News that manufacturing is on the mend combined with positive news from the real estate sector send stocks and exchange traded funds (ETFs) wasn’t enough to keep the markets in positive territory this morning.

The Institute of Supply Chain Management reported that its index of manufacturing activity rose to 52.9 in August from 48.9 in July and well above the 50.5 expected by analysts, reports Tali Arbel for the Associated Press. What is even more encouraging about the index is that it broke the 50 mark, which is the threshold between growth and contraction. A reading above 50 indicates that growth is present.

Pending U.S. home sales rose more than expected to their highest levels in more than two years. The National Association of Realtors stated that its seasonally adjusted index of sales contracts signed in July for previously occupied homes rose 3.2% to 97.6, marking the sixth straight increase and 12% above the same month last year, reports Alan Zibel of the Associated Press. Construction of homes and apartments rose by 2.3% in July. Despite the upbeat news, the iShares U.S. Dow Jones Real Estate Index (IYR) was down nearly 1% in intraday trading.

The Commerce Department reported that construction spending dipped 0.2% in July, worse than the flat reading anticipated by analysts and a reflection of the weakness in nonresidential building and government projects.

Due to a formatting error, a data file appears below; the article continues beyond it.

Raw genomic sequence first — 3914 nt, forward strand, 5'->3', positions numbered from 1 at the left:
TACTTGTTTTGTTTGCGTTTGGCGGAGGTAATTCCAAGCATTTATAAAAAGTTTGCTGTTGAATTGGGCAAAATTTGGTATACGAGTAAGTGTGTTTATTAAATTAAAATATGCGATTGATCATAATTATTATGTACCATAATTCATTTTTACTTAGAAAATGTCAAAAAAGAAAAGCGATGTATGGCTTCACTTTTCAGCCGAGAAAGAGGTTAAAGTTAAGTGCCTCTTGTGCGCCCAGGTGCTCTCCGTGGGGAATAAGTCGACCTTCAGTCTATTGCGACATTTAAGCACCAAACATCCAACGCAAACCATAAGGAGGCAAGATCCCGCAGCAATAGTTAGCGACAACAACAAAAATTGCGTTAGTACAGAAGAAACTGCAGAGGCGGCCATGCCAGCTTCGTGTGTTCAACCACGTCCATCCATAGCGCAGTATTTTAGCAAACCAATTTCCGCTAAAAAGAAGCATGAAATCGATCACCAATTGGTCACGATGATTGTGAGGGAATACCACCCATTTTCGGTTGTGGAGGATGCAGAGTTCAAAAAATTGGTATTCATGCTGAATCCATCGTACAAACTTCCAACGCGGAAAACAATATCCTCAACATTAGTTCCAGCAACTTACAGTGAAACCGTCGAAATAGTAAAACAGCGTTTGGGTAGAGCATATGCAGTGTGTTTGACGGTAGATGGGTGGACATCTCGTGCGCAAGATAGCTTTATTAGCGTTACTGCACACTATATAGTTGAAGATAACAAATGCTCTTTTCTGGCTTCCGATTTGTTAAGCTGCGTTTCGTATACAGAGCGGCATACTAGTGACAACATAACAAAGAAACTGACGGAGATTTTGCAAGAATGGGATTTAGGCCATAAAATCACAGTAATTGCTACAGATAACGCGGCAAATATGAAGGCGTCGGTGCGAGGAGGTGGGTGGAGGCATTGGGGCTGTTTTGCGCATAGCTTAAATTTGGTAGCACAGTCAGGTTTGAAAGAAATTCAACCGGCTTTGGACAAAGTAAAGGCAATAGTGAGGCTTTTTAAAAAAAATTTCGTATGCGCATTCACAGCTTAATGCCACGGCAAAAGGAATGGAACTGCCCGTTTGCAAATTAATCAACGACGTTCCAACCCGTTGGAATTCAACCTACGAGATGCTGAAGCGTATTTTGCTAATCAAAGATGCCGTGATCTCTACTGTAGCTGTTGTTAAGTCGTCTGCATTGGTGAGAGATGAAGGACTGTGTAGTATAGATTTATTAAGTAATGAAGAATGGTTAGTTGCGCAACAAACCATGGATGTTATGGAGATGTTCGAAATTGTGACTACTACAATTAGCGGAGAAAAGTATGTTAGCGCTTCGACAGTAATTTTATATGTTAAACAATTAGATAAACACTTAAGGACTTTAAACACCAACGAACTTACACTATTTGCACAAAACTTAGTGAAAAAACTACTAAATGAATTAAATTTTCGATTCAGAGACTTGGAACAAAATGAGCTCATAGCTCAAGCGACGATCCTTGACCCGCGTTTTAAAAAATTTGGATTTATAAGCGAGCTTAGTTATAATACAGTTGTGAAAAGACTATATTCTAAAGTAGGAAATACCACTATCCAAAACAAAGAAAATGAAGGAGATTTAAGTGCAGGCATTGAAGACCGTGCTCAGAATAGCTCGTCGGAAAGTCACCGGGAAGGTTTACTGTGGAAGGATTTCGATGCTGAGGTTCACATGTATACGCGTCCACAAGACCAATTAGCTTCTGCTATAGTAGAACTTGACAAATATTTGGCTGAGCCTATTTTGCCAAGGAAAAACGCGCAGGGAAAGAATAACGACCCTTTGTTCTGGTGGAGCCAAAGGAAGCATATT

Meanwhile, across the pond, things are still looking a bit gloomy. The unemployment rate for the 16 nations known as the eurozone, marked a 10-year high, climbing to 9.5% in July. Of the eurozone nations, Spain has been hit the hardest. An unemployment rate of 18.5%, a decline in tourism and a slump in real estate has taken its toll on the nation.

Overall, all three major U.S. indexes were up in morning trading as the Dow Jones Industrial Average rose 0.3%, the S&P 500 gained 0.4% and the Nasdaq added 0.9%.

For more stories on real estate, visit our real estate category.

Kevin Grewal contributed to this article.

The opinions and forecasts expressed herein are solely those of Tom Lydon, and may not actually come to pass. Information on this site should not be used or construed as an offer to sell, a solicitation of an offer to buy, or a recommendation for any product.